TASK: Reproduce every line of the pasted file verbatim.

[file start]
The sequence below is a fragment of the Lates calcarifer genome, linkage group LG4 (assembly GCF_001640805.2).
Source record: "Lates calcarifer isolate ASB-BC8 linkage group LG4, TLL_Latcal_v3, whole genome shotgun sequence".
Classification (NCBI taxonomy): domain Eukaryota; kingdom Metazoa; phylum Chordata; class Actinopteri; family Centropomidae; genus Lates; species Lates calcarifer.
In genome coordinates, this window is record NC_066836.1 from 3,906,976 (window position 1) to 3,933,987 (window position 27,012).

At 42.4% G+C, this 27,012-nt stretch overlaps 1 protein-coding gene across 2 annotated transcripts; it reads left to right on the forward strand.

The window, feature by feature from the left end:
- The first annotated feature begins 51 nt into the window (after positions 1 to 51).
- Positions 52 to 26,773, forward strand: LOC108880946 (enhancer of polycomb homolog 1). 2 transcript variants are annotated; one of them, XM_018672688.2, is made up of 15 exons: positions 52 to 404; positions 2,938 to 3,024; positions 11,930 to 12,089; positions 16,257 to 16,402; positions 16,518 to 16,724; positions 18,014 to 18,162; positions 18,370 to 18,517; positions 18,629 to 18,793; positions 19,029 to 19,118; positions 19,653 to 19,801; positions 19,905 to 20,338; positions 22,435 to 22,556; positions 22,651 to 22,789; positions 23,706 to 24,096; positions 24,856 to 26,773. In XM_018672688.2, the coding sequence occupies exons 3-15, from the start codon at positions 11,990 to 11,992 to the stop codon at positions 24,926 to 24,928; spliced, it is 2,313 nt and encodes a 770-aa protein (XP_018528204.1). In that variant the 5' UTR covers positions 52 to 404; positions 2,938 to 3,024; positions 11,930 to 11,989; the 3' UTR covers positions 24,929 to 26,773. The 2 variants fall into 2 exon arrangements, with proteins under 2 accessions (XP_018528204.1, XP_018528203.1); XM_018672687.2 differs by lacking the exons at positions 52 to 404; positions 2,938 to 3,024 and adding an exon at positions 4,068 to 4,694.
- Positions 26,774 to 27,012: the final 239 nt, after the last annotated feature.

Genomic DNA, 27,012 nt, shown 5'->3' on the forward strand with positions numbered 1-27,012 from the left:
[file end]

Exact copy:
The sequence below is a fragment of the Lates calcarifer genome, linkage group LG4 (assembly GCF_001640805.2).
Source record: "Lates calcarifer isolate ASB-BC8 linkage group LG4, TLL_Latcal_v3, whole genome shotgun sequence".
Classification (NCBI taxonomy): domain Eukaryota; kingdom Metazoa; phylum Chordata; class Actinopteri; family Centropomidae; genus Lates; species Lates calcarifer.
In genome coordinates, this window is record NC_066836.1 from 3,906,976 (window position 1) to 3,933,987 (window position 27,012).

At 42.4% G+C, this 27,012-nt stretch overlaps 1 protein-coding gene across 2 annotated transcripts; it reads left to right on the forward strand.

The window, feature by feature from the left end:
- The first annotated feature begins 51 nt into the window (after positions 1 to 51).
- Positions 52 to 26,773, forward strand: LOC108880946 (enhancer of polycomb homolog 1). 2 transcript variants are annotated; one of them, XM_018672688.2, is made up of 15 exons: positions 52 to 404; positions 2,938 to 3,024; positions 11,930 to 12,089; positions 16,257 to 16,402; positions 16,518 to 16,724; positions 18,014 to 18,162; positions 18,370 to 18,517; positions 18,629 to 18,793; positions 19,029 to 19,118; positions 19,653 to 19,801; positions 19,905 to 20,338; positions 22,435 to 22,556; positions 22,651 to 22,789; positions 23,706 to 24,096; positions 24,856 to 26,773. In XM_018672688.2, the coding sequence occupies exons 3-15, from the start codon at positions 11,990 to 11,992 to the stop codon at positions 24,926 to 24,928; spliced, it is 2,313 nt and encodes a 770-aa protein (XP_018528204.1). In that variant the 5' UTR covers positions 52 to 404; positions 2,938 to 3,024; positions 11,930 to 11,989; the 3' UTR covers positions 24,929 to 26,773. The 2 variants fall into 2 exon arrangements, with proteins under 2 accessions (XP_018528204.1, XP_018528203.1); XM_018672687.2 differs by lacking the exons at positions 52 to 404; positions 2,938 to 3,024 and adding an exon at positions 4,068 to 4,694.
- Positions 26,774 to 27,012: the final 239 nt, after the last annotated feature.

Genomic DNA, 27,012 nt, shown 5'->3' on the forward strand with positions numbered 1-27,012 from the left: